Financial Planning Fridays #28: Investing During a Recession

Since at least the middle of 2022, there has been constant debate about whether the U.S. economy is in a recession or is about to enter one. The term “recession” can strike fear into the hearts of investors, and for good reason.

Recessions are periods of economic decline, typically characterized by a decrease in economic activity, rising unemployment, and falling stock prices. Because of this the instinct for many may be to sell off their investments during a recession and hold onto cash until the economy recovers. However, history has shown that staying invested in stocks during a recession can actually be the right move.

First, it’s important to understand that the stock market is not the same as the economy as a whole. While the economy may experience a downturn during a recession, the stock market is not necessarily a reflection of the entire economy. In fact, stocks sometimes recover well before the broader economy does.

Another reason to stay invested in stocks during a recession is the potential for buying opportunities. When stock prices fall, many investors may panic and sell off their holdings. However, for those with a long-term investment strategy, like us, a market downturn can present a great opportunity to buy stocks at lower prices.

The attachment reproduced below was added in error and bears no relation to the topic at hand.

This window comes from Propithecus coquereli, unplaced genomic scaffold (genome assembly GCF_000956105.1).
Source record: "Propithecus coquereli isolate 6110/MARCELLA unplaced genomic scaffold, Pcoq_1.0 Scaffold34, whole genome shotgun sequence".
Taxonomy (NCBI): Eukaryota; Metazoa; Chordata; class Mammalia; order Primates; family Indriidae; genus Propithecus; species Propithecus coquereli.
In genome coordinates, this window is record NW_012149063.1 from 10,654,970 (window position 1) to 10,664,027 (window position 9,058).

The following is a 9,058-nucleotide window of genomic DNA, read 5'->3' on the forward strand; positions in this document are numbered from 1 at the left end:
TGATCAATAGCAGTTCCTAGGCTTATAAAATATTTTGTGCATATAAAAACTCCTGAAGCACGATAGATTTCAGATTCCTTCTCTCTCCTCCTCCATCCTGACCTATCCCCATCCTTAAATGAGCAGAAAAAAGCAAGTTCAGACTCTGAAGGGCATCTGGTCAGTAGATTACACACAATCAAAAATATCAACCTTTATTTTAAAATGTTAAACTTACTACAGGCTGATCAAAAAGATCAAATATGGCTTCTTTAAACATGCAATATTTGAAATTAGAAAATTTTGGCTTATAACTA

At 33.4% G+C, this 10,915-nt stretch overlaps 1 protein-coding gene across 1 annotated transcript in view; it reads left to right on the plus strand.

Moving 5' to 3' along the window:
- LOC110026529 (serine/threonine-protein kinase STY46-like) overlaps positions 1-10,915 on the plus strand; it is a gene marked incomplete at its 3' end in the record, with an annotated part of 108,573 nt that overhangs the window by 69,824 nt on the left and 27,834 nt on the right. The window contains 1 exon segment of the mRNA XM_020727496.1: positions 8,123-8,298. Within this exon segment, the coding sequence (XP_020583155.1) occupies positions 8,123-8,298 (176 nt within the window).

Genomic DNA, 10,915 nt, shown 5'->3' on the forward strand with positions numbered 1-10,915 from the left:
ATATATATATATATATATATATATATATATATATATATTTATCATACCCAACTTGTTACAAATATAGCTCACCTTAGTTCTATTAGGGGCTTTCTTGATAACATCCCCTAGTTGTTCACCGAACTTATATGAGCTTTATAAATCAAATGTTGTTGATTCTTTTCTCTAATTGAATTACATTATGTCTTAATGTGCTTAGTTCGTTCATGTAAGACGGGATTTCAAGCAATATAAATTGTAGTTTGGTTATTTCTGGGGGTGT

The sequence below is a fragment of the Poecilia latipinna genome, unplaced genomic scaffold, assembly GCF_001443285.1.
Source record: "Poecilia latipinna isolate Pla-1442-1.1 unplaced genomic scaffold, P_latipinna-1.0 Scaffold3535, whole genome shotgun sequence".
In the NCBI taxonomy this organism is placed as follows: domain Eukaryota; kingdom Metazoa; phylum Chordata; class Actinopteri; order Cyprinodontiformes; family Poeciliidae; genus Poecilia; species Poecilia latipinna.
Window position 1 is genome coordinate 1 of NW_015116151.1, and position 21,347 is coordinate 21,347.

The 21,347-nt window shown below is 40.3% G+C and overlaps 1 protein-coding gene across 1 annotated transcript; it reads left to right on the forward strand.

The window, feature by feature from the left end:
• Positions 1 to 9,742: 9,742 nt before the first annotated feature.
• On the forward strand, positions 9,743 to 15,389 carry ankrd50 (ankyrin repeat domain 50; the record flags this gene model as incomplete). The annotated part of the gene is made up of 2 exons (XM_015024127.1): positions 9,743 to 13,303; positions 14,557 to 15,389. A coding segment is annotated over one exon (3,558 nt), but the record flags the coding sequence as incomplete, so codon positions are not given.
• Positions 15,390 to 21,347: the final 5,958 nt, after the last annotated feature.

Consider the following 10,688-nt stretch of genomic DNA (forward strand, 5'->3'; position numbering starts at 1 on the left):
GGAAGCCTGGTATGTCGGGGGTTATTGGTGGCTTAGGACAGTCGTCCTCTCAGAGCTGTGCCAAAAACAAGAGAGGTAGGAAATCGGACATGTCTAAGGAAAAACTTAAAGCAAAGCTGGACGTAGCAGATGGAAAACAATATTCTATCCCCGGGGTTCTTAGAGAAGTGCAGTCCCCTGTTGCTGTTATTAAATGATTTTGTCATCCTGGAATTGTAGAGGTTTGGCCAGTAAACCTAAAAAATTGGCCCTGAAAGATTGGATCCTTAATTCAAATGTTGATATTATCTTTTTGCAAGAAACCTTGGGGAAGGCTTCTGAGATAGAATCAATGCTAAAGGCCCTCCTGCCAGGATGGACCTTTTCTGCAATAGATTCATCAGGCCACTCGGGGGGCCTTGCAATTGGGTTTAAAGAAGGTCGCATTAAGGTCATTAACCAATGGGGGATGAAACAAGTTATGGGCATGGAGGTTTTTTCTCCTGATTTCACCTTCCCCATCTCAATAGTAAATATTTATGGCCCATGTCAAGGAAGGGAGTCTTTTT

Finally, it’s worth noting that stock prices tend to be forward-looking. That is, the market is not just a reflection of current economic conditions, but also of expectations for the future. During a recession, many companies may struggle in the short term, but the market may already be factoring in expectations for future growth once the economy begins to recover. By staying invested in stocks, an investor can potentially benefit from the market’s long-term outlook and position themselves for future growth opportunities.

Let’s look at the data from the 13 U.S. recessions since World War 2:

The average length of a recession has been ten months ranging from two months up to 18 months long.

This chart shows the annualized return of an investment made in the S&P 500 right at the start of each of those recessions:

The average annualized return was about five and a half percent during the actual recession. Not bad and probably not a reason to change your long-term strategy.
Now let’s look at the returns over slightly longer time frames:

We calculated the returns based on an investment made in the S&P 500 the month the recession started. The cumulative returns are as follows:
• One year after the start of a recession: 6.7%
• Two years after the recession started: 24.6%
• Three years after the recession started: 38.2%!

Looking at this, it not only makes sense to hold your investments through a recession but to add to them if you can. Once again it is amazing how the market continues to move up over time even through temporary economic crises, uncertainty and recessions.

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